When holding my clubs, I have always adopted a "baseball bat" style grip. I've played like this for a few years and haven't had any noticeable issues.

However, a lot of players, both pro and amateur, use a grip with two interlocking fingers.

What are the benefits of this grip? Is it worth changing or is it personal preference?

  • I myself use the baseball grip and I have recently considered changing and I ended after lots of research changing to an interlocking, since then in the last year I have dropped from 8- 1 and I am still improving, the baseball grip isn't the way to go. It causes other issues like a strong hook.
    – user7613
    Commented Nov 24, 2014 at 13:58

2 Answers 2


How tight you hold the club may be just as or even more important than what style of grip you use. From what I can tell choosing a grip appears to be a personal preference. I wouldn't switch from the grip you are currently using unless you really feel you need a change. :–)

However, it should be noted that there are always people who have strong opinions on what is best. Perfect Golf Swing Review states that the use of either the Interlocking grip or Vardon Overlap grip is very important. Saying that the "Baseball grip promotes a flipping of the wrist(s) in the late downswing, which is a major swing fault".

The following article from golf.about.com does a very good job describing the three primary grips. Your grip is on the list (Baseball Grip).

Holding the Handle - The Three Primary Grips

The Vardon Overlap, sometimes called the Overlapping Grip, is the most common grip among great players. Not one of the two mentioned by your question

The next most common grip is called the Interlock, or Interlocking. This grip is very popular on the LPGA Tour and has been used by many top male players including Jack Nicklaus and Tiger Woods. This grip literally locks the hands together, but the golfer also runs the risk of having the handle stray into the palms of the hands. People with small hands, weak forearms and wrists, and beginners in many cases prefer this style of grip.

The Ten Finger grip (sometimes called the Baseball Grip) is the least preferred grip among teachers. It does, however, have its advantages.

People who experience joint pain, have arthritis or small, weak hands often benefit by using the Ten Finger grip.

Holding the Handle - The Three Primary Grips (golf.about.com)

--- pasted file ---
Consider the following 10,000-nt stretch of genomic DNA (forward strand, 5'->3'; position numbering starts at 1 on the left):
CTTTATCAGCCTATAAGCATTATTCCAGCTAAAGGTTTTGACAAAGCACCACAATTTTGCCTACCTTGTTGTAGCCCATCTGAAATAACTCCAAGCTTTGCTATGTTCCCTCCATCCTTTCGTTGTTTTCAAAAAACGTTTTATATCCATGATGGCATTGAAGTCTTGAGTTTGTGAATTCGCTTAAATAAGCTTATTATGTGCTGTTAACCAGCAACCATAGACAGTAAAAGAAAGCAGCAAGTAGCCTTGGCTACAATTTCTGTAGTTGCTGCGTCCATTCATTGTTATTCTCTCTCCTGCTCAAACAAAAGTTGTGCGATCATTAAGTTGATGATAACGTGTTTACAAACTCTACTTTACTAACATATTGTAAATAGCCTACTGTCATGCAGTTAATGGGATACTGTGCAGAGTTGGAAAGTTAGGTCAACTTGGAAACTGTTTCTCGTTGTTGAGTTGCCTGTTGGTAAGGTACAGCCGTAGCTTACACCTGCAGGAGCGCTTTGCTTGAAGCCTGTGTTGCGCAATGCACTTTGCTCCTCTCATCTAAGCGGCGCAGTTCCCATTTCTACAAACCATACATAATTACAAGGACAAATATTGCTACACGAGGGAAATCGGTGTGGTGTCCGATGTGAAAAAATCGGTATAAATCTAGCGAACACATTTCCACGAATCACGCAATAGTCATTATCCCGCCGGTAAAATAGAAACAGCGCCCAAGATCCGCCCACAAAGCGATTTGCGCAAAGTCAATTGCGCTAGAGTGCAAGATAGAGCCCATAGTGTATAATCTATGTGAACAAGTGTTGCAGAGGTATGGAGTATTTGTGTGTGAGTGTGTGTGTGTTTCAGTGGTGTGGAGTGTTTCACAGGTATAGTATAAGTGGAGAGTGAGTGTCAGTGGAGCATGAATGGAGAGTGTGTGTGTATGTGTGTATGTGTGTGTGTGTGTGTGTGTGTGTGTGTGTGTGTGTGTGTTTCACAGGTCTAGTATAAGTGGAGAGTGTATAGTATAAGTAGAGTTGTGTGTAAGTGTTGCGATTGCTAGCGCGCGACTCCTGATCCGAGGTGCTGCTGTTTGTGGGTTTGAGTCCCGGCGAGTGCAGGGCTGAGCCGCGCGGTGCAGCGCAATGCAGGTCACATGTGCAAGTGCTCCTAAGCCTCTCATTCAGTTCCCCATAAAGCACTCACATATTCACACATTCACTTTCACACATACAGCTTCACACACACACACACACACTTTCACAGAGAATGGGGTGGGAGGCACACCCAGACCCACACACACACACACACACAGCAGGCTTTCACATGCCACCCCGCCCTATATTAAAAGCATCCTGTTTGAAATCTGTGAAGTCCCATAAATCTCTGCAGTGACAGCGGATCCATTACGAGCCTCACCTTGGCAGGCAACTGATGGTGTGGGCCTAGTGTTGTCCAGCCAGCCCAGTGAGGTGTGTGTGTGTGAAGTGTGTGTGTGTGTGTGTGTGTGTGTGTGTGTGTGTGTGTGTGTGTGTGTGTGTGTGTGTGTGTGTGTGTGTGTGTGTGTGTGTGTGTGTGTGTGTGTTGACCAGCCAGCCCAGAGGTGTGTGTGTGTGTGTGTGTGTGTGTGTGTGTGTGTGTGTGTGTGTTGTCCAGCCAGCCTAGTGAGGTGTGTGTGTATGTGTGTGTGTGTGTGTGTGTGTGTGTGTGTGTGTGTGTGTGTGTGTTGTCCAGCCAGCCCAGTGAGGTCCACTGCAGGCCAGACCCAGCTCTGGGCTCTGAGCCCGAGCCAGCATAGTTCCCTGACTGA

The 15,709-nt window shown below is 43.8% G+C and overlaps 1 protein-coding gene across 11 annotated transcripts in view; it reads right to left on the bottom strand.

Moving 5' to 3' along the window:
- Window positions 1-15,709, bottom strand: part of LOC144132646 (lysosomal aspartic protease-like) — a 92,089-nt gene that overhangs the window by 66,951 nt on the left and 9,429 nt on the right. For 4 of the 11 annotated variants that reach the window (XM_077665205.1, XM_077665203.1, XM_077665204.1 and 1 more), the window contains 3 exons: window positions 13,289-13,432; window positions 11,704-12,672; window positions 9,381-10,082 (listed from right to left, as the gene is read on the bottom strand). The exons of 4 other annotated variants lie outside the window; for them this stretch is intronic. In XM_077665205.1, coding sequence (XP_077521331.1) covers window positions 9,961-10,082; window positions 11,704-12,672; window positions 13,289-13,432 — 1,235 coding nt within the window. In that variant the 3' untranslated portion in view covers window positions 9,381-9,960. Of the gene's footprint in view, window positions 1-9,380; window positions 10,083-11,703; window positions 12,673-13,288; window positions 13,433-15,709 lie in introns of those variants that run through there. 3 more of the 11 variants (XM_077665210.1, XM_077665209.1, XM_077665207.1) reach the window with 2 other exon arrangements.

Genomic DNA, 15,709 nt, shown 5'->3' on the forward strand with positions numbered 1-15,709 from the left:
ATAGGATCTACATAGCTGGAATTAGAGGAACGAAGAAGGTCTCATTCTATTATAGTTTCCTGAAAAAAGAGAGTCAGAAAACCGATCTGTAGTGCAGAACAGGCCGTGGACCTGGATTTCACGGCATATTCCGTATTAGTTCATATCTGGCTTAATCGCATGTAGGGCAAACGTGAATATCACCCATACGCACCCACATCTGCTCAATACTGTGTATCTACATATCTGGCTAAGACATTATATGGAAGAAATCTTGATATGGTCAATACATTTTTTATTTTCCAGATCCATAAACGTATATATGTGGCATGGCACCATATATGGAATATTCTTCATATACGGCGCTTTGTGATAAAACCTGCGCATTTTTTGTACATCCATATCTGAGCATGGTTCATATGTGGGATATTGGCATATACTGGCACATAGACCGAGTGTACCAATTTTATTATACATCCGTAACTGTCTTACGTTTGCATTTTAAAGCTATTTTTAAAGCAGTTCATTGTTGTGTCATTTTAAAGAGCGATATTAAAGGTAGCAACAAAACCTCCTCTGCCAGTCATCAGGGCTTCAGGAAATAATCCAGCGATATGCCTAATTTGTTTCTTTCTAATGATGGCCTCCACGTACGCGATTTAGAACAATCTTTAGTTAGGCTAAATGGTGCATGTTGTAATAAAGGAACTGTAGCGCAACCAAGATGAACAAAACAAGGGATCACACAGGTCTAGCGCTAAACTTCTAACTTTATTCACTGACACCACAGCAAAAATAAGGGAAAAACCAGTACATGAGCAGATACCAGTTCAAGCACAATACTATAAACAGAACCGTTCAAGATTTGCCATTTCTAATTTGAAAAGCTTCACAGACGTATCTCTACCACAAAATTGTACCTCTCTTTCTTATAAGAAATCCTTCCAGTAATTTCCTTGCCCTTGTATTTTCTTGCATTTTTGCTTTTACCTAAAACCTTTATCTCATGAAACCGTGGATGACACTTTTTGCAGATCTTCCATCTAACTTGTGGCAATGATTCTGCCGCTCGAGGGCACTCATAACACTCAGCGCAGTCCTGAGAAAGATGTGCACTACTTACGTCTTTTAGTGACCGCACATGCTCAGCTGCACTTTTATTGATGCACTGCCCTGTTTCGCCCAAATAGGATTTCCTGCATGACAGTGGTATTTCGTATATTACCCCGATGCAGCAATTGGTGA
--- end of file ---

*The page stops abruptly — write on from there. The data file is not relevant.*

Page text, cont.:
From Michael Lamanna, Director of Instruction, The Phoenician
  • Thank you. I might give the Vardon Overlap a try. The interlocking just feels way too alien to me.
    – Ste
    Commented May 27, 2012 at 19:07
  • The Vardon is pretty much a hybrid of baseball (ten-finger) and interlocking; it has the advantage over interlocking of keeping your entire lead hand firmly on the grip to prevent helicoptering, without having the entire trailing hand on the grip like baseball which can open the clubface causing slices.
    – KeithS
    Commented Jun 6, 2012 at 18:00
  • I also use the baseball grip, as it feels most natural. I'll echo that if you're doing well with a baseball, stick with it. Most coaches will only change your grip if they feel it'll correct some other problems with your mechanics, particularly any tendency to open the club.
    – KeithS
    Commented Jun 6, 2012 at 18:04

I am a teenager and have been playing golf for 3 years now and maintain a handicap of 2. I used an overlapping grip up until 4 months ago where I switched to an interlocking grip to keep my hands closer to together and level out my shoulders. It did feel very strange at first but now I can't imagine using the old grip. My posture at address is now much better and can maintain a better swing with less compensation and hit draws better than ever (as they require a better technique, for the body to leave room for the arms, as apposed to a fayde which comes from the outside and stays in front of the body).

So the benefits of an interlocking grip are keeping your hands closer together, levelling out your shoulders and the ability to hold onto the club securely but softly.

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